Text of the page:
menstrual pain, headaches, pain after
minor surgery, and soft tissue injuries.
The drugs reduce pain and inflamma-
tion by blocking the production of
(chemicals that cause
inflammation and trigger transmission
of pain signals to the brain).
NSAIDs may cause a wide range of side
effects, the most important of which are
nausea, indigestion, bleeding from the
stomach, and, sometimes,
noradrenaline Also known as norepin-
secreted by certain
nerve endings (principally those of the
sympathetic nervous system)
and by the
medulla (centre) of the
Noradrenaline's primary function is to
help maintain a constant blood pressure
by way of stimulating certain blood
vessels to constrict (narrow) when the
blood pressure falls. For this reason, it
may sometimes be injected in the
emergency treatment of
bleeding. (See also
used primarily in some
Norethisterone is sometimes
prescribed to postpone menstruation. It
is also used to treat
, menstrual disorders such as
, and certain
. It is occasionally
given by injection as a long-acting con-
traceptive. Possible side effects include
swollen ankles, weight gain, depression
and, rarely, jaundice.
nose The uppermost part of the respira-
tory tract, and the organ of
nose is an air passage connecting the
nostrils at its front to the
(the upper part of the throat) at its rear.
, which is made of car-
tilage at the front and bone at the rear,
divides the passage into 2 chambers.
The bridge of the nose is formed from
2 small nasal bones and from cartilage.
The roof of the nasal passage is formed
by bones at the base of the skull; the
walls by the maxilla (upper
the floor by the hard palate. Three con-
chae (thin, downward-curving plates of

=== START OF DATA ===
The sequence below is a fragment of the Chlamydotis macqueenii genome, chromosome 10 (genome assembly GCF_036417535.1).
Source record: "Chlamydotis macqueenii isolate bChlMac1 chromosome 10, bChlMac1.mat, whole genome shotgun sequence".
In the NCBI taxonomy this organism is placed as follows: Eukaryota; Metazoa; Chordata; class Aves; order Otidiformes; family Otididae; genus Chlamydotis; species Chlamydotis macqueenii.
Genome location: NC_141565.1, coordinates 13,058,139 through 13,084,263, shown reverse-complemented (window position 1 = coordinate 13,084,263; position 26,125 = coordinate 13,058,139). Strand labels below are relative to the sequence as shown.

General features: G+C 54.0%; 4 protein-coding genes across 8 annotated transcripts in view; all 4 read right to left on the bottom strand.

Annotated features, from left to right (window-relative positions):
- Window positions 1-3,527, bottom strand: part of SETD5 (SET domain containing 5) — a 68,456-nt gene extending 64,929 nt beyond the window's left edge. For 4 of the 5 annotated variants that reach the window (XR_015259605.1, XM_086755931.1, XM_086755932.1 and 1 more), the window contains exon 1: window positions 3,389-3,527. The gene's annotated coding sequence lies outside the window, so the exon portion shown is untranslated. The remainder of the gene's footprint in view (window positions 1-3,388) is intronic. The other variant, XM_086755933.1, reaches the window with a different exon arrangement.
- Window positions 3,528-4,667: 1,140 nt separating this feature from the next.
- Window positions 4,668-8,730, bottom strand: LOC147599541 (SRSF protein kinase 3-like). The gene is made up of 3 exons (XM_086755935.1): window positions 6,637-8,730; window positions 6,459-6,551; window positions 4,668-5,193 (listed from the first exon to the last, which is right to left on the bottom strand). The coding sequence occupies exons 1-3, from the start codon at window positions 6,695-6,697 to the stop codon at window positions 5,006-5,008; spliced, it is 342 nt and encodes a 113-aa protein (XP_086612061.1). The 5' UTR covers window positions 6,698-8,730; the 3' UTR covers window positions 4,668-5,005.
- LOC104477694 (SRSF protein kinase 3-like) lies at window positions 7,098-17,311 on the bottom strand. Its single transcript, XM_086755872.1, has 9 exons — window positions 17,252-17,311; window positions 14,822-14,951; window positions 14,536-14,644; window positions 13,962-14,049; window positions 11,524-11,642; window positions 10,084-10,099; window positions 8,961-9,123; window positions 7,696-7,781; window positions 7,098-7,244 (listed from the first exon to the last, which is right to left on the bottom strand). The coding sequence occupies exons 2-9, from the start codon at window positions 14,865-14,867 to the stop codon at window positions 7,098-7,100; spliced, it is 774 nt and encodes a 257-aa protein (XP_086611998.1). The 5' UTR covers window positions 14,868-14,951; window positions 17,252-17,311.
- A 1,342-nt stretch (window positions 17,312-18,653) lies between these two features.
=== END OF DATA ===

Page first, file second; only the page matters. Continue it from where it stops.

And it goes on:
bone) covered with
project from each wall.
Air-filled, mucous membrane-lined cav-
ities known as paranasal sinuses open
into the nasal passage. There is an
opening in each wall to the nasolacrimal
duct, which drains away tears. Project-
ing into the roof of the nasal passage
are the hair-like endings of the olfactory
nerves, which are responsible for the
sense of smell.
A main function of the nose is to filter,
warm, and moisten inhaled air before it
passes into the rest of the respiratory
tract. Just inside the nostrils, small hairs
trap large dust particles and foreign bod-
ies. Smaller dust particles are filtered
from the air by the microscopic hairs of
the conchae. The mucus on the conchae
flows inwards, carrying microorganisms
and other foreign bodies back towards
the nasopharynx to be swallowed and
destroyed in the stomach.
The nose detects smells by means of
the olfactory nerve endings, which, when
stimulated by inhaled vapours, transmit
this information to the olfactory bulb in
The nose is susceptible to a wide
range of disorders. Allergies (see
), infections such as colds
), and small
common. Backward spread of infection
from the nose occasionally causes a
serious condition called
. The nose is also particularly
prone to injury (see
). Obstruction of the nose may
be caused by a nasal
of swollen mucous membrane).
vessels, known as
monly affect the nasal cavity in babies.
Basal cell carcinoma
may occur around the nos-
tril. The nose may also be invaded by
cancers originating in the sinuses.
mucous membrane that lines the nose.
The most common causes of a nose-
bleed are fragile blood vessels, a blow
to the nose, or the dislodging of crusts
that have formed in the mucous mem-
brane as a result of a common cold or
infection. Rarely, recurrent nosebleeds
are a sign of an underlying disorder, such
(high blood pressure),